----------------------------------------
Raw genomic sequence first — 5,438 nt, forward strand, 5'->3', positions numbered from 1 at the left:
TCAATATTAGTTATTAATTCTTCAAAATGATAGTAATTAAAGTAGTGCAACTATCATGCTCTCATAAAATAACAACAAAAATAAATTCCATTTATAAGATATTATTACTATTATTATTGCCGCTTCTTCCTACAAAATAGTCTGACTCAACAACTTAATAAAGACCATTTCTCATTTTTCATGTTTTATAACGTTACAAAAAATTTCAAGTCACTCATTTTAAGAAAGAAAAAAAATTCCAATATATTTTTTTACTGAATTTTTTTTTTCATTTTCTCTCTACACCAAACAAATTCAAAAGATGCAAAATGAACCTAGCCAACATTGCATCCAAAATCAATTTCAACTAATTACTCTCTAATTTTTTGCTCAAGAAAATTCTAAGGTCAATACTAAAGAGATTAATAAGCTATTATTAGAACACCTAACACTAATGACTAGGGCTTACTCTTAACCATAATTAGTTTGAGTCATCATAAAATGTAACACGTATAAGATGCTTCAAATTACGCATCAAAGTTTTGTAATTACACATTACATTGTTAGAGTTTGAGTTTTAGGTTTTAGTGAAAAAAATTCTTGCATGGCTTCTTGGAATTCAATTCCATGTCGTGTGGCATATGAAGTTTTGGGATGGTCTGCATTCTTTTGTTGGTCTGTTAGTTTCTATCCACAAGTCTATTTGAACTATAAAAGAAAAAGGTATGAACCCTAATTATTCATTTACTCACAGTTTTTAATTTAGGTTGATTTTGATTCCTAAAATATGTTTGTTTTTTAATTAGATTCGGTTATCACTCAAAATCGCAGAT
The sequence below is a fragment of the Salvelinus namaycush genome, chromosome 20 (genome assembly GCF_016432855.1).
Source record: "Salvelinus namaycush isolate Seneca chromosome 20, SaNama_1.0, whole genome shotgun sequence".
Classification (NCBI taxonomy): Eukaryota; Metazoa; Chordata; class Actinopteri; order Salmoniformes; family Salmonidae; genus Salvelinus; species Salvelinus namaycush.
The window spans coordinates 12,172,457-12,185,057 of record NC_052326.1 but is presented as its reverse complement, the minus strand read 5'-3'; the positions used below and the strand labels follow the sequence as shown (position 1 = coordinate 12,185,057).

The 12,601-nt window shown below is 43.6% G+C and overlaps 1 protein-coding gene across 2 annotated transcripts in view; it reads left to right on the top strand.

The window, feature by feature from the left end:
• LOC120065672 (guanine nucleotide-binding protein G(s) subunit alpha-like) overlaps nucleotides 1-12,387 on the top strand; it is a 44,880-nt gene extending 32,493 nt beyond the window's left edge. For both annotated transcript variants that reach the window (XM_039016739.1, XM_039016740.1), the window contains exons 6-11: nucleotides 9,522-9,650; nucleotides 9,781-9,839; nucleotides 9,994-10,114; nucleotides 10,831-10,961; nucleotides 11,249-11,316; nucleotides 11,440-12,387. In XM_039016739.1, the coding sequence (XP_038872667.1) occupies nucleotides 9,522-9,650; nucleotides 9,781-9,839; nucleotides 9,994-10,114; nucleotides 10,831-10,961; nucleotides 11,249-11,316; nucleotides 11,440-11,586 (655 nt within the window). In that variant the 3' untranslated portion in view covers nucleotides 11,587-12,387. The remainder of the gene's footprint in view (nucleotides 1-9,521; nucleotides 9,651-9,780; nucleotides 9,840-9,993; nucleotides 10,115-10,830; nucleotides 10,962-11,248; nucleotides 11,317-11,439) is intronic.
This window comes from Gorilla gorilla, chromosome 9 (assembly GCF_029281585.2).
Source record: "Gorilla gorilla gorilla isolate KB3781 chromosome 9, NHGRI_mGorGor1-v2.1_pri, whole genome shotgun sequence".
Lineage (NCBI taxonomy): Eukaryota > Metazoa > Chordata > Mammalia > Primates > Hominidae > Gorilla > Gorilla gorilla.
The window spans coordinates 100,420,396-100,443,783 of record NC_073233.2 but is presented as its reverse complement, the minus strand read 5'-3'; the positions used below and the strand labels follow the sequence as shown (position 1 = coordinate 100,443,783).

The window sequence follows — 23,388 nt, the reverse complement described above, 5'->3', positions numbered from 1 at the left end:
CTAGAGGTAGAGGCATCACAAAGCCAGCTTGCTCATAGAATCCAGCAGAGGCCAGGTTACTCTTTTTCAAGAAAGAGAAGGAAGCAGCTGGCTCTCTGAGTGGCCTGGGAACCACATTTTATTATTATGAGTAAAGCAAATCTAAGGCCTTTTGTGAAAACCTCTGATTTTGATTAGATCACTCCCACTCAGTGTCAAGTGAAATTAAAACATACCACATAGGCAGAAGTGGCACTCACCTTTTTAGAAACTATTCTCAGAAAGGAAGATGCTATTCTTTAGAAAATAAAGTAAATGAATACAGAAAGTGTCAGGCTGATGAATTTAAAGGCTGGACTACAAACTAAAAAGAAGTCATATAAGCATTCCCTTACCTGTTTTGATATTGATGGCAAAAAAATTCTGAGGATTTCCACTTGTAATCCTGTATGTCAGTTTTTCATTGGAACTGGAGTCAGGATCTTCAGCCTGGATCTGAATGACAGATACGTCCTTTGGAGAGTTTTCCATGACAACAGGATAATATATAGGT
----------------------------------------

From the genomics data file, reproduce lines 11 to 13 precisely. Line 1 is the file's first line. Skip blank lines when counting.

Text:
Source record: "Gorilla gorilla gorilla isolate KB3781 chromosome 9, NHGRI_mGorGor1-v2.1_pri, whole genome shotgun sequence".
Lineage (NCBI taxonomy): Eukaryota > Metazoa > Chordata > Mammalia > Primates > Hominidae > Gorilla > Gorilla gorilla.
The window spans coordinates 100,420,396-100,443,783 of record NC_073233.2 but is presented as its reverse complement, the minus strand read 5'-3'; the positions used below and the strand labels follow the sequence as shown (position 1 = coordinate 100,443,783).